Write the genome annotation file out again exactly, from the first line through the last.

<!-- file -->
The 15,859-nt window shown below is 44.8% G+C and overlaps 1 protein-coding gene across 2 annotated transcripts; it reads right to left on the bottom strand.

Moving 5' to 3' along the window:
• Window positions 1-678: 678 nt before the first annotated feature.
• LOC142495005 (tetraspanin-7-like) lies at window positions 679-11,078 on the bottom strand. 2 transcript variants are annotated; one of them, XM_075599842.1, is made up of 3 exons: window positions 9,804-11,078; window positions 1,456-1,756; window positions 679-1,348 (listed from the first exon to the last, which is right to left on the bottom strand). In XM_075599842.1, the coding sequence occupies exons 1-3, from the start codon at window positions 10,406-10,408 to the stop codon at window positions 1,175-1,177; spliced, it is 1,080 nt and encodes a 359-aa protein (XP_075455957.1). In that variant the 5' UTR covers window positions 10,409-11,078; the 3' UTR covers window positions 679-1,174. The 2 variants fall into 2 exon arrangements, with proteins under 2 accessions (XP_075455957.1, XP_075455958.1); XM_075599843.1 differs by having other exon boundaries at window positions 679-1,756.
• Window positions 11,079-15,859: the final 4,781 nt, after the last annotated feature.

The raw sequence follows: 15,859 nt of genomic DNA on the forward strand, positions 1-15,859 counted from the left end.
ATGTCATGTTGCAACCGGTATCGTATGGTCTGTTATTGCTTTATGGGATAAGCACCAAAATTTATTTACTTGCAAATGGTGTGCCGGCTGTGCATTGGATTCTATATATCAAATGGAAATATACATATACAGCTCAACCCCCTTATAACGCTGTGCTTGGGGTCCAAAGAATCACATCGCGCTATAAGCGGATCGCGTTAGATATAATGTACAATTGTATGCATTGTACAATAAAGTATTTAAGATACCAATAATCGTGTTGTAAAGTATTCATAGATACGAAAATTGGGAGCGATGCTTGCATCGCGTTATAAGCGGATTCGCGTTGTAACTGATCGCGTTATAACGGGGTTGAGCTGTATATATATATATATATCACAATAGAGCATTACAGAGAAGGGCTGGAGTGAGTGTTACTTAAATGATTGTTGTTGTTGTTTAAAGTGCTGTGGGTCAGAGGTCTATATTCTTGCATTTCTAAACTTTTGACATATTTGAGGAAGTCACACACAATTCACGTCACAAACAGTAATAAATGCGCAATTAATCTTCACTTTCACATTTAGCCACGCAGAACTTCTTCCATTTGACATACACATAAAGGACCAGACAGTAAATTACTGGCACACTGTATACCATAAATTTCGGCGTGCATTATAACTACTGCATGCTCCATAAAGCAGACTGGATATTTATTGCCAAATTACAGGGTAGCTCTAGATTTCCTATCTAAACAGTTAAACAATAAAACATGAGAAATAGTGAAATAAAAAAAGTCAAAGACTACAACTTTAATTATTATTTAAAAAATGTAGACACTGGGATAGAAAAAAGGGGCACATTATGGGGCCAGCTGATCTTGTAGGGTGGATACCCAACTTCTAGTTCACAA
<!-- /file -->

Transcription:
The 15,859-nt window shown below is 44.8% G+C and overlaps 1 protein-coding gene across 2 annotated transcripts; it reads right to left on the bottom strand.

Moving 5' to 3' along the window:
• Window positions 1-678: 678 nt before the first annotated feature.
• LOC142495005 (tetraspanin-7-like) lies at window positions 679-11,078 on the bottom strand. 2 transcript variants are annotated; one of them, XM_075599842.1, is made up of 3 exons: window positions 9,804-11,078; window positions 1,456-1,756; window positions 679-1,348 (listed from the first exon to the last, which is right to left on the bottom strand). In XM_075599842.1, the coding sequence occupies exons 1-3, from the start codon at window positions 10,406-10,408 to the stop codon at window positions 1,175-1,177; spliced, it is 1,080 nt and encodes a 359-aa protein (XP_075455957.1). In that variant the 5' UTR covers window positions 10,409-11,078; the 3' UTR covers window positions 679-1,174. The 2 variants fall into 2 exon arrangements, with proteins under 2 accessions (XP_075455957.1, XP_075455958.1); XM_075599843.1 differs by having other exon boundaries at window positions 679-1,756.
• Window positions 11,079-15,859: the final 4,781 nt, after the last annotated feature.

The raw sequence follows: 15,859 nt of genomic DNA on the forward strand, positions 1-15,859 counted from the left end.
ATGTCATGTTGCAACCGGTATCGTATGGTCTGTTATTGCTTTATGGGATAAGCACCAAAATTTATTTACTTGCAAATGGTGTGCCGGCTGTGCATTGGATTCTATATATCAAATGGAAATATACATATACAGCTCAACCCCCTTATAACGCTGTGCTTGGGGTCCAAAGAATCACATCGCGCTATAAGCGGATCGCGTTAGATATAATGTACAATTGTATGCATTGTACAATAAAGTATTTAAGATACCAATAATCGTGTTGTAAAGTATTCATAGATACGAAAATTGGGAGCGATGCTTGCATCGCGTTATAAGCGGATTCGCGTTGTAACTGATCGCGTTATAACGGGGTTGAGCTGTATATATATATATATATCACAATAGAGCATTACAGAGAAGGGCTGGAGTGAGTGTTACTTAAATGATTGTTGTTGTTGTTTAAAGTGCTGTGGGTCAGAGGTCTATATTCTTGCATTTCTAAACTTTTGACATATTTGAGGAAGTCACACACAATTCACGTCACAAACAGTAATAAATGCGCAATTAATCTTCACTTTCACATTTAGCCACGCAGAACTTCTTCCATTTGACATACACATAAAGGACCAGACAGTAAATTACTGGCACACTGTATACCATAAATTTCGGCGTGCATTATAACTACTGCATGCTCCATAAAGCAGACTGGATATTTATTGCCAAATTACAGGGTAGCTCTAGATTTCCTATCTAAACAGTTAAACAATAAAACATGAGAAATAGTGAAATAAAAAAAGTCAAAGACTACAACTTTAATTATTATTTAAAAAATGTAGACACTGGGATAGAAAAAAGGGGCACATTATGGGGCCAGCTGATCTTGTAGGGTGGATACCCAACTTCTAGTTCACAA